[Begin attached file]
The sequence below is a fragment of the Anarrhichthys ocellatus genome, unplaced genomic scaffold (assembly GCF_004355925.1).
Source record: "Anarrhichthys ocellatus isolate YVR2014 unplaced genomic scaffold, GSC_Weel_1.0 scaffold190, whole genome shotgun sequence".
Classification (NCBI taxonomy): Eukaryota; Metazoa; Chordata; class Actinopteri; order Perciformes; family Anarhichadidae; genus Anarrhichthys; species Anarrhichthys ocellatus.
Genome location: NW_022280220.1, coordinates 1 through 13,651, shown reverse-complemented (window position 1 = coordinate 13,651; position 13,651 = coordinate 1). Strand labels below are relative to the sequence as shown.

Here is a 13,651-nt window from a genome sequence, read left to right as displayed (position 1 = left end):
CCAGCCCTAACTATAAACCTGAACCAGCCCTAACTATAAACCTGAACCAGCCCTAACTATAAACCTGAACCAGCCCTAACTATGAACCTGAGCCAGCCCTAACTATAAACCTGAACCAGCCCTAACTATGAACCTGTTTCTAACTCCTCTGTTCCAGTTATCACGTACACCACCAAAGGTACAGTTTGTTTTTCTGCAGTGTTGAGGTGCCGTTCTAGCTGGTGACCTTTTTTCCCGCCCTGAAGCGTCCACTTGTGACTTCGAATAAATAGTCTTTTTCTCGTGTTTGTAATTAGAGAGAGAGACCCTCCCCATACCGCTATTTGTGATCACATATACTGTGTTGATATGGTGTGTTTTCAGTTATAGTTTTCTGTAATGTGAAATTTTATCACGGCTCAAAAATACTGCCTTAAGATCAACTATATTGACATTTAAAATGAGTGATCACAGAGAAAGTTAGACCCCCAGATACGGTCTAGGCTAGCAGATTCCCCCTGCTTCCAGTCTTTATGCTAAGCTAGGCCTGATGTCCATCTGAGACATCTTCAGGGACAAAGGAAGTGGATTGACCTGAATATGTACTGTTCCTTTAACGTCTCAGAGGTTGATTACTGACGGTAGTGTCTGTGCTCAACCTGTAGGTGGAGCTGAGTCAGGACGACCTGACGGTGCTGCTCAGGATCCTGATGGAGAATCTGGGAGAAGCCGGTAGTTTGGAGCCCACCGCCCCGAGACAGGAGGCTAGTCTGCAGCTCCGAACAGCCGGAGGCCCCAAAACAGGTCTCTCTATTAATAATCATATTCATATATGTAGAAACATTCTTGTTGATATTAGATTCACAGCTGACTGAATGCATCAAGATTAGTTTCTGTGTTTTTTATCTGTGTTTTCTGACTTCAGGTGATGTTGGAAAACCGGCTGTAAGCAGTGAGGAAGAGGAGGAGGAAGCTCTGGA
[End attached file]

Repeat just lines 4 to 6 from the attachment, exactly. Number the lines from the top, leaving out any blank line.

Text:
Genome location: NW_022280220.1, coordinates 1 through 13,651, shown reverse-complemented (window position 1 = coordinate 13,651; position 13,651 = coordinate 1). Strand labels below are relative to the sequence as shown.

Here is a 13,651-nt window from a genome sequence, read left to right as displayed (position 1 = left end):
CCAGCCCTAACTATAAACCTGAACCAGCCCTAACTATAAACCTGAACCAGCCCTAACTATAAACCTGAACCAGCCCTAACTATGAACCTGAGCCAGCCCTAACTATAAACCTGAACCAGCCCTAACTATGAACCTGTTTCTAACTCCTCTGTTCCAGTTATCACGTACACCACCAAAGGTACAGTTTGTTTTTCTGCAGTGTTGAGGTGCCGTTCTAGCTGGTGACCTTTTTTCCCGCCCTGAAGCGTCCACTTGTGACTTCGAATAAATAGTCTTTTTCTCGTGTTTGTAATTAGAGAGAGAGACCCTCCCCATACCGCTATTTGTGATCACATATACTGTGTTGATATGGTGTGTTTTCAGTTATAGTTTTCTGTAATGTGAAATTTTATCACGGCTCAAAAATACTGCCTTAAGATCAACTATATTGACATTTAAAATGAGTGATCACAGAGAAAGTTAGACCCCCAGATACGGTCTAGGCTAGCAGATTCCCCCTGCTTCCAGTCTTTATGCTAAGCTAGGCCTGATGTCCATCTGAGACATCTTCAGGGACAAAGGAAGTGGATTGACCTGAATATGTACTGTTCCTTTAACGTCTCAGAGGTTGATTACTGACGGTAGTGTCTGTGCTCAACCTGTAGGTGGAGCTGAGTCAGGACGACCTGACGGTGCTGCTCAGGATCCTGATGGAGAATCTGGGAGAAGCCGGTAGTTTGGAGCCCACCGCCCCGAGACAGGAGGCTAGTCTGCAGCTCCGAACAGCCGGAGGCCCCAAAACAGGTCTCTCTATTAATAATCATATTCATATATGTAGAAACATTCTTGTTGATATTAGATTCACAGCTGACTGAATGCATCAAGATTAGTTTCTGTGTTTTTTATCTGTGTTTTCTGACTTCAGGTGATGTTGGAAAACCGGCTGTAAGCAGTGAGGAAGAGGAGGAGGAAGCTCTGGA